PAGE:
Most experts would agree that the local mobile advertising market is still relatively untapped, but Google has a distinct early advantage. About 60 percent of ad revenue on mobile devices comes from search, according to IDC. And Google commands about 90 percent of that market.
By contrast, Microsoft, Yahoo, and AOL have little room to compete in any significant way when it comes to mobile search. Display advertising accounts for the other 40 percent of mobile advertising, but Weide said the market is fragmented. And Google also commands a strong position with close to 20 percent of that market.
But Google and the rest of the major Internet brands have a couple of key problems when it comes to addressing the local advertising market. For one, they lack much of the local content that would attract local advertisers. Google's acquisition of Zagat is a step toward getting some of that content. Zagat has a ready-made, deep inventory of reviews across multiple business categories, which Google can use to sell advertising. Google has tried to acquire this local content before from Yelp, but the company turned down its offer.
Other large Internet players, such as Microsoft, Yahoo, and AOL have also been busy accumulating access to local content. For example, Microsoft's recent deal with Facebook and Twitter integrates Facebook friends' suggestions and tweets from Twitter into the mobile Bing search results. While this is not local content per se, it offers suggestions from a user's own network of contacts, which is likely to include some recommendations for restaurants, stores, and other types of services in a subscriber's local area.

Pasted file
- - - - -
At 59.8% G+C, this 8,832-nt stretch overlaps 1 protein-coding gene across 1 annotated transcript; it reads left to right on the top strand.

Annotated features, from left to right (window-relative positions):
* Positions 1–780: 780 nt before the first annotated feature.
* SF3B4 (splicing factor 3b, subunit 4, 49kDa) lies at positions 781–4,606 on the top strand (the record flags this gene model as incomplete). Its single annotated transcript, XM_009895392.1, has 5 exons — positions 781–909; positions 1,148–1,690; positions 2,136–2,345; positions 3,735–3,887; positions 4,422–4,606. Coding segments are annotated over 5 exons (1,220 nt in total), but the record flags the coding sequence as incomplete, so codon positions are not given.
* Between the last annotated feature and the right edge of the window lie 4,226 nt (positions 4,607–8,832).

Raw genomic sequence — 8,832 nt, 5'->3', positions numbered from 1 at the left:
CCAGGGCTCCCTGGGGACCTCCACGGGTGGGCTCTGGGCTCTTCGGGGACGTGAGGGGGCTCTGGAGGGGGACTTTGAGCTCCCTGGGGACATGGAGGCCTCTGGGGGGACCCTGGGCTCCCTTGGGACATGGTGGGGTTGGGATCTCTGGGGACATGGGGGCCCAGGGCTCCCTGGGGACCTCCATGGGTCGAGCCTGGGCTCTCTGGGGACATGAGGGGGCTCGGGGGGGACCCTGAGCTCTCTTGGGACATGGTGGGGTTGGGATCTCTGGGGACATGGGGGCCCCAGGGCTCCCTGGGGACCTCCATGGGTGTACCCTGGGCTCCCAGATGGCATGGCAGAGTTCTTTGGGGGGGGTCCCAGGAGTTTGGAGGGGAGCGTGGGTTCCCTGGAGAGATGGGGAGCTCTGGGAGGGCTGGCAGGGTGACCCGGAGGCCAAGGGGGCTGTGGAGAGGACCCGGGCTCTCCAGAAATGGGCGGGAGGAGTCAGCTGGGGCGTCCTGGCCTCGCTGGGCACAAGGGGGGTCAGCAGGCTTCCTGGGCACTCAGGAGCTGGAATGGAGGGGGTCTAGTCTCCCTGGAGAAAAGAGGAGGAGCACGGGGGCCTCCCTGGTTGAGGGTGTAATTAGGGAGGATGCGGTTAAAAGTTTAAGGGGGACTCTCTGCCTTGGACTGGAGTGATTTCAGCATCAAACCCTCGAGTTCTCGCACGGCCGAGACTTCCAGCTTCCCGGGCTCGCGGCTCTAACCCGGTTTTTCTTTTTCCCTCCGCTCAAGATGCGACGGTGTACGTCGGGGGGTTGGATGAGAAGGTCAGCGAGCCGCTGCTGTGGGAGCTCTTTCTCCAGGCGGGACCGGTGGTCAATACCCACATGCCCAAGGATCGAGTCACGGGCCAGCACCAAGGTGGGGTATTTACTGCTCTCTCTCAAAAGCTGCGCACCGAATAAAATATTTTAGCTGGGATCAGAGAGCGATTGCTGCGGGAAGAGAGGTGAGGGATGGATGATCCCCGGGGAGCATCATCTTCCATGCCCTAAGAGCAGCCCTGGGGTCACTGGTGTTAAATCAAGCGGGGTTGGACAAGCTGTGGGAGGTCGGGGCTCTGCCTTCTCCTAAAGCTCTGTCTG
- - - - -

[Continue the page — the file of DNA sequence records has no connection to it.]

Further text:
Yahoo and AOL have addressed the local content and advertising market through partnerships with local newspapers. For example, Yahoo not only aggregates local content from local newspapers, but it also provides its own original local content. AOL's purchase of the hyperlocal blog site Patch two years ago is part of its strategy to provide more original content that can be used as inventory to sell for local advertising. While most of these efforts have so far concentrated on building inventory for traditional online advertising, these companies are also moving some of these relationships toward mobile platforms.
But content is only one barrier that Google and other companies face. They also need to sell ad space to local businesses.
"For Google and Microsoft and all the other big names, it's been much easier to sign up national brands to target customers in particular geographies," said Charles Golvin, an analyst with Forrester Research. "But it's much harder to get the mom-and-pop stores on board. That takes actual feet on the ground."
Ideally, Google or any of these other larger Internet companies vying for the local advertising market want the neighborhood locksmith or plumber advertising in addition to a Macy's or Home Depot. But these businesses typically are much less likely to have an online presence at all.
For decades, the local phone companies have effectively addressed this market with directories, such as the Yellow Pages. Businesses paid a premium for large advertising space. And for a long time this was a lucrative business for the Baby Bell local phone companies. But over the years after the telecom industry has consolidated, most of these companies have spun off their directory businesses. AT&T is one of the few that has held onto its business. And the company has adapted it to the modern age with an app for smartphones called YellowPages.com.
IDC's Weide said that AT&T's YellowPages.com is likely the best kept secret in mobile advertising with an annual run rate of $1 billion in revenue. And he believes that AT&T, more than Microsoft, AOL, or Yahoo, will likely be the biggest challenger to Google in local advertising with the YellowPages.com app that can be installed on smartphones.
"The question for AT&T and its YellowPages.com is whether they can branch out from the directory business to incorporating other forms of advertising," he said. "If they do, they may be one of the few that can take on Google."